With the number of jobs in India created by apps possibly reaching 600,000 by 2016, the country looks at moving from e-governance to m-governance
India’s mobile ecosystem and app economy are thriving, with the latter on the cusp of exponential growth.
Its app economy is expected to double direct employment in the industry from 75,000 at present to nearly 160,000 by 2016. If downstream jobs such as sales and marketing as well as customer sales management are also considered, numbers could be more than 600,000 by next year.
These were the findings of July’s study An inquiry into the impact of India’s App Economyundertaken by the Indian Council for Research on International Economic Relations (ICRIER) and supported by Internet and Mobile Association of India (IAMAI).
Though smartphone penetration is said to be less than 20 percent, as many as 100 million downloads take place every month, placing India amongst the top five regions for Google Play, the official Android app store.
Even the number of 3G SIMs in India is also expected to increase from 35 million in 2012 to 272 million by 2017. India also significantly contributes to app development, with roughly 10 percent of apps worldwide developed by Indians either based abroad or at home, the report said.
The report outlined four scenarios that will determine the number of jobs that would be generated by the app economy: Business As Usual (BAU) with no regulatory intervention; Mature Industry (IM) with high smartphone penetration and data usage; Government Intervention (GI) providing digital infrastructure enabling demand; and Aggressive Government Intervention in a Mature Market (AGI).
See the following chart outlining estimates for the increase in employment between 2014 and 2016 for these four scenarios (the numbers in parentheses reflect the multiplier benefits if direct employment increases by 151,230 (159,010)):
|Increase in employment using
Type I multiplier
|Increase in employment using
Type II multiplier
Source: ICRIER & IAMAI
“Thus the aggregate number of jobs that apps could create in India during the period 2014-16 lies between 91,476 and 604,867, the upper limit being close to eight times the current levels of employment,” the report added. “If direct employment increases at a faster rate, the multiplier effects will result in massive beneﬁts to overall employment in the economy.”
The multiplier values increase progressively across the four scenarios. The minimum estimated increase in direct and indirect employment for the app economy is 91,476, while the maximum is 159,618. If induced employment is also taken into account, these numbers rise to 221,067 and 604,867 respectively.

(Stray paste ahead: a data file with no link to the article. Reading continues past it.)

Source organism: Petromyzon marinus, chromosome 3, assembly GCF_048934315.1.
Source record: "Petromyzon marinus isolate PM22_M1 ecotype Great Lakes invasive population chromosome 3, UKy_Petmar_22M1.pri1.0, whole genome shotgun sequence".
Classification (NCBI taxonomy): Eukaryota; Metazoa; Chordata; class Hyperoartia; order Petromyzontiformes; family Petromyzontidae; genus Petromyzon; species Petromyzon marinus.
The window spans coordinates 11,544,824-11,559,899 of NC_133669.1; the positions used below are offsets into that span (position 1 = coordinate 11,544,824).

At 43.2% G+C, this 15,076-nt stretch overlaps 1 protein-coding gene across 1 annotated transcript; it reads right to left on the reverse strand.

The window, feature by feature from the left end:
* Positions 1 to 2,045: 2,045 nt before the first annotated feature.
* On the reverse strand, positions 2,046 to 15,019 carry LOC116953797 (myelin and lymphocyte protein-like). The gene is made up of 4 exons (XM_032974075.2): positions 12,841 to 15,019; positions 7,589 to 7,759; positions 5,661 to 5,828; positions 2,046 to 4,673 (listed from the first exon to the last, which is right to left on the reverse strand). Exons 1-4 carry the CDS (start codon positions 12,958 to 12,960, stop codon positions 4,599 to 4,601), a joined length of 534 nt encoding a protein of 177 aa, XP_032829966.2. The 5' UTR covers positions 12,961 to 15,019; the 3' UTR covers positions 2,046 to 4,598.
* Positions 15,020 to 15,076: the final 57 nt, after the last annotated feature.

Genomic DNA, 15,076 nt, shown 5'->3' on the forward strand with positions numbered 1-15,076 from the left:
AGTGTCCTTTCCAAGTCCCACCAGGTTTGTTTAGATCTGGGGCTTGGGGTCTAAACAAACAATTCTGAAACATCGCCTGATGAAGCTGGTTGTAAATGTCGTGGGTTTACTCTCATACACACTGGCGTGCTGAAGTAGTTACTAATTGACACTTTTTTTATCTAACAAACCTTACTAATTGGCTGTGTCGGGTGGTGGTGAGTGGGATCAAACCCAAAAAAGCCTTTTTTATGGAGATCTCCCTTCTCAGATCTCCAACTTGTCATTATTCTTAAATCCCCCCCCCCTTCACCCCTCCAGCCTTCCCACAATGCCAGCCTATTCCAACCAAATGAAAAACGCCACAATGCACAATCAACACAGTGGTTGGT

As per the NASSCOM Strategic review 2015, the Indian mobile app industry is helping drive ecommerce adoption in India, through mobile transactions, emergence of mobile rich interfaces, and affordable and convenient mobile payment platforms.
Recognising the role of technology and apps in generating employment, the Indian government has announced a $160 million (1000 crore rupees) Self Employment and Talent Utilisation (SETU) incubation programme for supporting startups in the area of technology.
Indian Minister for Communications and Information Technology, Ravi Shankar Prasad, attributed the growth of mobile commerce in the country to increasing mobile and internet penetration, the rise in smartphone adoption, innovation in mobile technology, and the popularity of mobile-based apps as some of the reasons.
He said that as part of m-governance, the government has notified framework for mobile governance as of January 2012. Based on this, the department created a central platform, Mobile Seva, a one-stop solution for all mobile services, mobile apps and interactive voice response systems (IVRS). “App economy is also impacting ecommerce along with emergence of newer areas enabling mobile ecosystem,” the minister added.
According to IAMAI Associate Vice President Nilotpal Chakravarti, India has been gradually transitioning from a mobile-first to a mobile-only country. Cognisant of this fact, ecommerce players are following a mobile-first approach and around 70 percent to 75 percent of their total traffic is from a mobile app.
“Ecommerce players are constantly striving to create and offer the best shopping experience for their users on app. However, barring one or two players, most of them continue to offer desktop as well as mobile options for customers,” he told ZDNet.
“Given the proliferation of smartphones and the increasing number of mobile internet users, it does make sense to focus on apps to acquire customers and push sales, yet I believe the customer should be given the option to choose his medium of purchase.
“It must, however, be said that for ecommerce players, going forward, apps will play a major role — be it to retain customers or to acquire new customers, and hence the usability, design and speed of an app will be critical,” Chakravarti added.